Rome City Schools will be launching an investigation into teachers at three of its elementary schools following a report by the Governor’s Office of Student Achievement that points to concerns of possible cheating on the Criterion-Referenced Competency Test taken in 2009 by students in grades first through eighth.
The report focuses on the number of erasures that changed answers from incorrect to correct. Schools were rated in four categories of concern based on the percentage of classrooms that had higher-than-average erasures.
Three city elementary schools fell into the “moderate concern” category, meaning between 10.5 and 24.4 percent of classrooms at those schools were flagged for wrong-to-right changes. Those schools in the moderate category were Southeast (19.6 percent), North Heights (12.8 percent), and West Central (11.5 percent).
Superintendent Gayland Cooper stressed that he wants the investigation process to be transparent as possible, and once he consults with Office of Student Achievement about the proper way to proceed, he’ll soon begin talking to the teachers whose classrooms were flagged.
“I am just distraught because we pride ourselves on student achievement,” said Cooper. “I assure you it’s a small population that we have to look at.”
Citing due process, the superintendent would not release the names of the teachers in question.
He said he is eager to get to the heart of the issue and find out what happened in these classrooms to allow for so many wrong-to-right changes.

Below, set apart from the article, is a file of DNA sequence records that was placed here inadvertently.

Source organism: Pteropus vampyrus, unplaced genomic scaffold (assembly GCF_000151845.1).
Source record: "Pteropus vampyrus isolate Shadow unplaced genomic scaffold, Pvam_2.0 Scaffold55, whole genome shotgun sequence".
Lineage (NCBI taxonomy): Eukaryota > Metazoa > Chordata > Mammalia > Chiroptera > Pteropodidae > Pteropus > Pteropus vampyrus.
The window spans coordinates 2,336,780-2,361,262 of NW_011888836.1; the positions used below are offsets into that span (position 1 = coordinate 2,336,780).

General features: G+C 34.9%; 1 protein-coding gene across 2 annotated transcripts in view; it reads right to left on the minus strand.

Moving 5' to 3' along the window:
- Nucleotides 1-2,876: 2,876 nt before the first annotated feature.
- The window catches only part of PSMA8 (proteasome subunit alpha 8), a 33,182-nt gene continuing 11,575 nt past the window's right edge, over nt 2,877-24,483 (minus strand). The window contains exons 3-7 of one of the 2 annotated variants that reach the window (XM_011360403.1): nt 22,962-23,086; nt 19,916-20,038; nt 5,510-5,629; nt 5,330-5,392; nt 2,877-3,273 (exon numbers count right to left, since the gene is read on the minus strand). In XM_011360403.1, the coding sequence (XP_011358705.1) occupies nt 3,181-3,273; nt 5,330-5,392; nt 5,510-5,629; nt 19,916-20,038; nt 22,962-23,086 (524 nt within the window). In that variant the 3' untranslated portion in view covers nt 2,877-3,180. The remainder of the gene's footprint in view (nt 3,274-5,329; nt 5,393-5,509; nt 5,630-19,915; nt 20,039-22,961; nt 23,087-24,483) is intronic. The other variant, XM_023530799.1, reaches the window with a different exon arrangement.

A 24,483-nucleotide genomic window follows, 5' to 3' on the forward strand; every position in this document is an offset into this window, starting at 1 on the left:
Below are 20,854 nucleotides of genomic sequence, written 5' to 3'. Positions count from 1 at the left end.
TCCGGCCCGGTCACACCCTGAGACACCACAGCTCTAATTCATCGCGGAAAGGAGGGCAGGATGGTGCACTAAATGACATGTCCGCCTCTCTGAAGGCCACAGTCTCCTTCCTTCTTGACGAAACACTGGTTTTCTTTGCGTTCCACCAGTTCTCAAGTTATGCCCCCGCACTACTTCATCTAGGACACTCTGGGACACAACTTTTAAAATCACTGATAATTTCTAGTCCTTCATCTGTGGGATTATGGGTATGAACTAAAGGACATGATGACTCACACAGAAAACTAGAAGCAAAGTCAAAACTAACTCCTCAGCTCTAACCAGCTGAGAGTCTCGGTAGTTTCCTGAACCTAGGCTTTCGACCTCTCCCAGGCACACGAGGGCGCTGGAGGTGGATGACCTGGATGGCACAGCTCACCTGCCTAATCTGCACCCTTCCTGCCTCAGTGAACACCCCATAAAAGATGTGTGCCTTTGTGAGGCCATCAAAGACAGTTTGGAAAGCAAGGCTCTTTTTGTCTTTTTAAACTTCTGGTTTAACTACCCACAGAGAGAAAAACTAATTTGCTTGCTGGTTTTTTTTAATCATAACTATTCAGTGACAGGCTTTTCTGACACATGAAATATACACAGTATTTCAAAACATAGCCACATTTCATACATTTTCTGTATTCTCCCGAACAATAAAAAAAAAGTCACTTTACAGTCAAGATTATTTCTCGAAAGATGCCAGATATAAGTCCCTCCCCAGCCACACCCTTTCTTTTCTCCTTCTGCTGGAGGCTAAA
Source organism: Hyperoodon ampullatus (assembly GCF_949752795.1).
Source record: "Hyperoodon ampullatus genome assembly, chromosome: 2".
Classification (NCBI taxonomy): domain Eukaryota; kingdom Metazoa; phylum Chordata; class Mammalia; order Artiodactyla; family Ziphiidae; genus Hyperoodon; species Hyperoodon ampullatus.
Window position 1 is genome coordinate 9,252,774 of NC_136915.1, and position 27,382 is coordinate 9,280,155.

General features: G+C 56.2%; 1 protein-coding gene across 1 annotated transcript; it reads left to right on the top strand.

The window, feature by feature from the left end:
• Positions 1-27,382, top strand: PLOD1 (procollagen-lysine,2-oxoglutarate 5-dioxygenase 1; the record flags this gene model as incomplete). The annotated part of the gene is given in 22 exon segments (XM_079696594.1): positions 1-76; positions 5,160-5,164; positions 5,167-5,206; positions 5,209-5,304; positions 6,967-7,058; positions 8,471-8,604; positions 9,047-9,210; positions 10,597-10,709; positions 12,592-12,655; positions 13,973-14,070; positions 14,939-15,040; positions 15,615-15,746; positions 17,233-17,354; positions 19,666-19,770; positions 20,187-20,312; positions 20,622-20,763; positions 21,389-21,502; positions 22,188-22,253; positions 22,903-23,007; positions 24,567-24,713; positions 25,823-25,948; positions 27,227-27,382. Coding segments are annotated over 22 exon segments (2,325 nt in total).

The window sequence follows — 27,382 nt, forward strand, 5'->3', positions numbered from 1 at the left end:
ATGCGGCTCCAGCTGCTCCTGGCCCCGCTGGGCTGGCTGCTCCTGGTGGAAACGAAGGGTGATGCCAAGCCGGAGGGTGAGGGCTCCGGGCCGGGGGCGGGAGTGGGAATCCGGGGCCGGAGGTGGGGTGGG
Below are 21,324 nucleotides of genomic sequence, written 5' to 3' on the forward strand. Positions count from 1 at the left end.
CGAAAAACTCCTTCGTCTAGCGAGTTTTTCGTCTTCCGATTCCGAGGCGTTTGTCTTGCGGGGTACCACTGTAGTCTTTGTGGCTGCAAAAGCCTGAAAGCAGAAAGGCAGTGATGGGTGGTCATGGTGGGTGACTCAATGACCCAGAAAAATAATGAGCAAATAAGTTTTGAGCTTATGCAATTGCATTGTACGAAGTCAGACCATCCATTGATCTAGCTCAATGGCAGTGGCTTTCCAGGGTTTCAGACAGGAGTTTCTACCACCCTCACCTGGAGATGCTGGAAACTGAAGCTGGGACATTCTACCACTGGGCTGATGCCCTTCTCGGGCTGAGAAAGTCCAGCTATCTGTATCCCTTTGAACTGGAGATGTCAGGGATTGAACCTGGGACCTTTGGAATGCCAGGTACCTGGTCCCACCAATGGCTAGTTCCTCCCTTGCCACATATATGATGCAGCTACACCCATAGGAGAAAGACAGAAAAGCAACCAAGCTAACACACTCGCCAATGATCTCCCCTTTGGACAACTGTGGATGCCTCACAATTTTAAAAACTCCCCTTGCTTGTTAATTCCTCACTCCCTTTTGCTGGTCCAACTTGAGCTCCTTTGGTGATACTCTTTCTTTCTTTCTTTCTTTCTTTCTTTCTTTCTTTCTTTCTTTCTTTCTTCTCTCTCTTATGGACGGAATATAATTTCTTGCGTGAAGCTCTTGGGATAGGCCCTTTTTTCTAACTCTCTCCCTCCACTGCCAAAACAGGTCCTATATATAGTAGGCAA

He indicated support for his teachers.
“I know they are good honest people and I know there has to be some sort of logical reason they got flagged,” Cooper said. “I don’t believe they’ve done anything wrong.”
The result of Cooper’s investigation will be forwarded to the appropriate state organizations for further action. Cooper said Thursday that he hopes to find out today exactly how the OSA wants him to proceed.
Two schools fell into the “minimal concern” category, indicating between 5.5 and 10.4 percent of classrooms were flagged. Those schools were East Central (8.7 percent) and Main (7.7 percent). The classes flagged at those schools could be monitored during this year’s CRCT, or the exam could be given by a different teacher.
On the state level, about 370 schools had an unusually high number of erasures on the tests last spring. The highest numbers of changes to answers on exams were found in just 74 of the 1,800 schools reviewed — or about 4 percent, agency director Kathleen Mathers told the state Board of Education during its monthly meeting.
“We are not saying in any way that we think teachers in those buildings changed answers on tests,” Mathers said. “We are saying this looks unusual.”
Cooper stressed that because each section of the CRCT counted as a different class in the report, some of the Rome teachers in question may have been counted twice, meaning only a small group of teachers will be investigated at the three schools.
“If anyone was doing anything inappropriate we’ll find out,” said Cooper.
It’s the first time the state has taken a comprehensive look at standardized testing, which is part of how the officials measure whether schools have met federal education benchmarks. A test was flagged if it had many more erasures than the average for the student’s peers. Nine schools on the list had more than 70 percent of classrooms with questionable test answer sheets.
All Floyd County elementary and middle schools were in the “clear” category, meaning fewer than 5.4 percent of classrooms were flagged. Floyd County Schools Superintendent Lynn Plunkett said she was never worried that the report would show anything different.
“I did not have any concerns. We emphasize ethics. We emphasize security. We do this every year,” she said.
The Associated Press contributed to this report.
Rome News Tribune